Most advantageously, the control circuit 10 includes a pair of diodes 24 and 26 connected in parallel one with the other and of opposite conductivity, the diode 24 having its anode connected to line 14 while diode 26 has its cathode connected to line 14. The opposite conductivity characteristic of the diodes will determine the polarity of the pulses passing through the control circuit 10. The diodes 24 and 26 are connected in series with suitable switching means 28 and 30, respectively, they being either mechanical or electronic switching devices as desired. For example, the switching means 28 and 30 can be fast acting electromechanical contacts of a relay or the like or they can be electronic switching devices such as transistors or silicon controlled rectifiers or the like. Furthermore, it will be understood that the diode and switch arrangement can be replaced by a single silicon controlled rectifier in each leg of the circuit. A polarity control circuit 32 has output means thereof connected to the switches 28 and 30 to control closure thereof. For example, when switch 28 is closed, it being understood that the switch 30 remains open, positive pulses will be applied to the electrode 18a and negative pulses to electrode 20a causing a glow discharge at electrode 200. On the other hand, when switch 30 is closed, diode 26 is rendered conductive and negative pulses be applied to electrode 18 and positive pulses to electrode 20a thereby causing a glow discharge at electrode 18a The rate at which the switches 28 and 30 are alternately closed will determine the rate at which the electrodes 18a and 20a will alternately be illuminated.

Referring now to FIG. 3, an alternate form of this invention is illustrated.'Here the display unit 12 is arranged for connection to a pair of power receiving lines 40 and 42 and alternating current voltage is controlled in response to energization of a triac 44 connected in series therewith. The triac 44 has a control electrode 46 for receiving energizing signals from an oscillator circuit, here illustrated as a free running multivibrator circuit 48. Output pulses from the multivibrator circuit 48 are delivered through a capacitor 50 to effect energization of the triac 44. If both electrodes 18a and 20a of the glow discharge lamp 13a are to be energized simultaneously, a bypass switch 52 is provided to shunt the triac 44 and render it inoperative in the circuit.

While a free running multivibrator 48 is illustrated herein as the oscillator circuit it will be understood that any suitable oscillating circuit means can be used to effect the desired result as disclosed herein. The multivibrator circuit 48 includes a pair of transistors 56 and 58 having their collector emitter electrodes connected in series with load resistors 60 and 62, respectively. The transistor 58 has the output electrode, here it being the collector electrode, connected to the capacitor 50 so that voltage pulses are applied to the control electrode 46. The proper frequency of operation of the multivibrator 48 is obtained by selection of the RC time constant of a cross coupling network of resistors 64 and 66 and capacitors 68 and 70. Resistor 64 and capacitor 68 develop an output pulse from transistor 56 and deliver it to the'base electrode of transistor 58 and, in like manner, output pulses from transistor 58 are delivered via the resistor 66 and capacitor 70 to the base electrode of transistor 56. Therefore, transistors 56 and 58 alternately are rendered conductive and nonconductive as a free running multivibrator.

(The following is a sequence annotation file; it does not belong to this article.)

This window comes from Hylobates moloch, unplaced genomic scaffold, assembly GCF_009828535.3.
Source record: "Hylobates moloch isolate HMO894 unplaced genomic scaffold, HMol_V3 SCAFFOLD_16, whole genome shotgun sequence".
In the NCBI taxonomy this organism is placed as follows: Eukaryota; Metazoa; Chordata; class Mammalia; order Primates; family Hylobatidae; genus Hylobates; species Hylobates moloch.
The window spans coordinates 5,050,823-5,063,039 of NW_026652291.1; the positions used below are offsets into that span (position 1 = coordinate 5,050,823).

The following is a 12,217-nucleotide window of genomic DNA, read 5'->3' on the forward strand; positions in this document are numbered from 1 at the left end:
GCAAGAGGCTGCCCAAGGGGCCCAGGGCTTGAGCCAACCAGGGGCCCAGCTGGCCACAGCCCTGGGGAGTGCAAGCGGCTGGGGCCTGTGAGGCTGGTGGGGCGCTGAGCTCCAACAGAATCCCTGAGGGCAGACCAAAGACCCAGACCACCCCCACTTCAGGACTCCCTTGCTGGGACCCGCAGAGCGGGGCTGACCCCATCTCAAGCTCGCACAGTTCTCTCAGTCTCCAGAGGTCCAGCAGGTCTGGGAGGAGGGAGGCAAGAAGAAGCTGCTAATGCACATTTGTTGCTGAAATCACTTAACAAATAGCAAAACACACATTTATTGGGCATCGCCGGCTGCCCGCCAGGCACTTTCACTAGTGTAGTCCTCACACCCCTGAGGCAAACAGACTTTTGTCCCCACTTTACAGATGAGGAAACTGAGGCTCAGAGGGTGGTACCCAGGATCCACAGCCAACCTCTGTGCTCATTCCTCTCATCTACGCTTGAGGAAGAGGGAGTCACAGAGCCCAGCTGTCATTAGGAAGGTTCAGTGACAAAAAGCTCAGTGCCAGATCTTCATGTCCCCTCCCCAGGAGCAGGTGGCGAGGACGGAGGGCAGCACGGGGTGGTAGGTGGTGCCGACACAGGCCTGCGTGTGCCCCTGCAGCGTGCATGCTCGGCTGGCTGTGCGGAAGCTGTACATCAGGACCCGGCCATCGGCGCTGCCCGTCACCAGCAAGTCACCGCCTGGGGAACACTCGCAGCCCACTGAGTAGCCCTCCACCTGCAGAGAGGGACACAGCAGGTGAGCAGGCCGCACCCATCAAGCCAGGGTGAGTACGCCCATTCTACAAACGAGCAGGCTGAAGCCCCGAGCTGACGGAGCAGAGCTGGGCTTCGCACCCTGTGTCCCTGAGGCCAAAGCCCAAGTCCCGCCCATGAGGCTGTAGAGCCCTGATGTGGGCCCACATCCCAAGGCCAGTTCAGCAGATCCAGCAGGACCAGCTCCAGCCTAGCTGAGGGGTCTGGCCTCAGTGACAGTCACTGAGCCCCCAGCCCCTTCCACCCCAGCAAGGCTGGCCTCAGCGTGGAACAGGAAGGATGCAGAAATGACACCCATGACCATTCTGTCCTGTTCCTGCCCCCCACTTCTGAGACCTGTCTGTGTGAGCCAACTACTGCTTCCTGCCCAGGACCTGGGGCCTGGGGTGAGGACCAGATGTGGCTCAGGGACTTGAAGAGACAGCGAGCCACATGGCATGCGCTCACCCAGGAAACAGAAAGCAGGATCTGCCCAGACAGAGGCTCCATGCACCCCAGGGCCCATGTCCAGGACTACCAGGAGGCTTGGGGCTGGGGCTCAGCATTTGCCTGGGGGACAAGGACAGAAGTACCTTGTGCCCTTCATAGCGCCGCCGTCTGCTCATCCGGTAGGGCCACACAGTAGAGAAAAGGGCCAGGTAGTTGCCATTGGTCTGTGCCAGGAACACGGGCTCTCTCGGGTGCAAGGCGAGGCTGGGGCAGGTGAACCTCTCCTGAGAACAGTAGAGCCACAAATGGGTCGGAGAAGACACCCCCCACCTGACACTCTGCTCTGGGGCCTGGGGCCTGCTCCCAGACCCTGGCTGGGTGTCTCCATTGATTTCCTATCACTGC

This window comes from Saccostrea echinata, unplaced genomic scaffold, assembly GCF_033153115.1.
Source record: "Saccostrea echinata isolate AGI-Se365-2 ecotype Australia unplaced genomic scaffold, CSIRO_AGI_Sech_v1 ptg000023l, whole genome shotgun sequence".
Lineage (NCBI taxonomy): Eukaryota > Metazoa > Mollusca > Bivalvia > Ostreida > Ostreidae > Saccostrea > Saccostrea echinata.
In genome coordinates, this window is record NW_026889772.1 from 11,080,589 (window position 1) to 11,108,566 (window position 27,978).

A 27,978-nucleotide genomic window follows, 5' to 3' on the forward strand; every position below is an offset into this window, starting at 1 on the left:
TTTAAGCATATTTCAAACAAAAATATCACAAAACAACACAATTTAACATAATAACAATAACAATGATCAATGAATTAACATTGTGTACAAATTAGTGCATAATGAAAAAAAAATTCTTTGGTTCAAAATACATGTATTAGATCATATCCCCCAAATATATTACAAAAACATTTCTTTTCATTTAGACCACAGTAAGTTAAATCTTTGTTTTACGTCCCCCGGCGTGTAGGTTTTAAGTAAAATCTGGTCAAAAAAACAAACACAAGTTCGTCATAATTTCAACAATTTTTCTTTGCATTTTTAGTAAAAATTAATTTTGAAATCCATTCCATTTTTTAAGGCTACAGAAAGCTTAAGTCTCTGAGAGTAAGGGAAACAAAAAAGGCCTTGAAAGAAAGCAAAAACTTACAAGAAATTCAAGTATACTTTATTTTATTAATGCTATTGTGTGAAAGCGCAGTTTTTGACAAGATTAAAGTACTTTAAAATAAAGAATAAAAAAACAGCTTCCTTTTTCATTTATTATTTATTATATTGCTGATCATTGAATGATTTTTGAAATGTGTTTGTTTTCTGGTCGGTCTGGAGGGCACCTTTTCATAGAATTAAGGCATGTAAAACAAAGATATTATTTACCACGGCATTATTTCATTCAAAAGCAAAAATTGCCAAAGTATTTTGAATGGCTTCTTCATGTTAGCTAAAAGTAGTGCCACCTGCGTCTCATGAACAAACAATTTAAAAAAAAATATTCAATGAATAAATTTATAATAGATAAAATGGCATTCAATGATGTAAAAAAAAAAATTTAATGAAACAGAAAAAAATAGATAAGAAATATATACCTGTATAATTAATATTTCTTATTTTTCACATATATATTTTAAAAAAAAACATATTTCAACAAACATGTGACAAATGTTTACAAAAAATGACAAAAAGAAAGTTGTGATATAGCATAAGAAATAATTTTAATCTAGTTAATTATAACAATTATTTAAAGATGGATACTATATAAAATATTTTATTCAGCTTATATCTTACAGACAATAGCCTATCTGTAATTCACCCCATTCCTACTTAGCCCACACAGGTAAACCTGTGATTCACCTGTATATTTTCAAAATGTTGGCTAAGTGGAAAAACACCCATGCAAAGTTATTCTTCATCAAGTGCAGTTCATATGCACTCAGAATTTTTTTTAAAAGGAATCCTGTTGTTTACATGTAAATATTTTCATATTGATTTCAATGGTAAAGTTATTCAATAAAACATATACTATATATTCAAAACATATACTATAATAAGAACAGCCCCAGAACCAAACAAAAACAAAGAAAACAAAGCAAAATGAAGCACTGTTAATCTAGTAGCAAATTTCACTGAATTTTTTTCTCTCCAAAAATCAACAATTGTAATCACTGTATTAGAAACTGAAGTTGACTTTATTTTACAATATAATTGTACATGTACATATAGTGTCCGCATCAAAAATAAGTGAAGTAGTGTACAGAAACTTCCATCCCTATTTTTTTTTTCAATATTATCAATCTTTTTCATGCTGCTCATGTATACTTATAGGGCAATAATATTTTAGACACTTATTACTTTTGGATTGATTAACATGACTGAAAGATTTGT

Power is applied to the free running multivibrator circuit 48 by a series connected voltage divider network 72 which has a diode 74 and series resistors 76 and 78 together with a potentiometer 80 connected in series with a charging capacitor 82. Therefore, each time line 40 goes positive, a positive pulse will be applied through the diode 74 and charge capacitor 82 in accordance with the RC time constant of this network.

To maintain the voltage divider network 72, which acts as a power supply for the multivibrator circuit 48, at a constant voltage level, a neon lamp, similar to a NIB-2, or its equivalent, is connected at the juncture of resistors 76 and 78 and functions as a voltage regulator for line voltage variations. That is, because of the nature of the neon lamp, it being rendered conductive at a predetermined voltage value and maintaining that current value regardless of variations in the voltage applied thereto, the voltage on capacitor 82 is substantially regulated in accordance with the setting of potentiometer 80. The circuit of FIG. 3 is a phase sensitive circuit arrangement with the triac 44 operated only on the desired half cycles to provide the desired polarity on one or the other of the electrodes 18a or 20a. The multivibrator circuit 48 is operated at a frequency close to the line frequency, i.e., 60 Hertz or so, and is varied only slightly therefrom by the setting of potentiometer 80. The triac 44 is triggered on opposite half cycles in response to a difference frequency between the line frequency and the frequency of the oscillator 48. In effect, the output of the multivibrator circuit 48 is independent and produces trigger pulses which sweep across the line frequency by adjusting the potentiometer 80. This will vary the point on the voltage curve at which the triac is rendered conductive. The triac can be rendered conductive on either positive cycles to energize one of the electrodes 18a or 20a or be rendered conductive on negative cycles to energize the other of the electrodes desired. This being determined by the output pulse from the multivibrator circuit 48.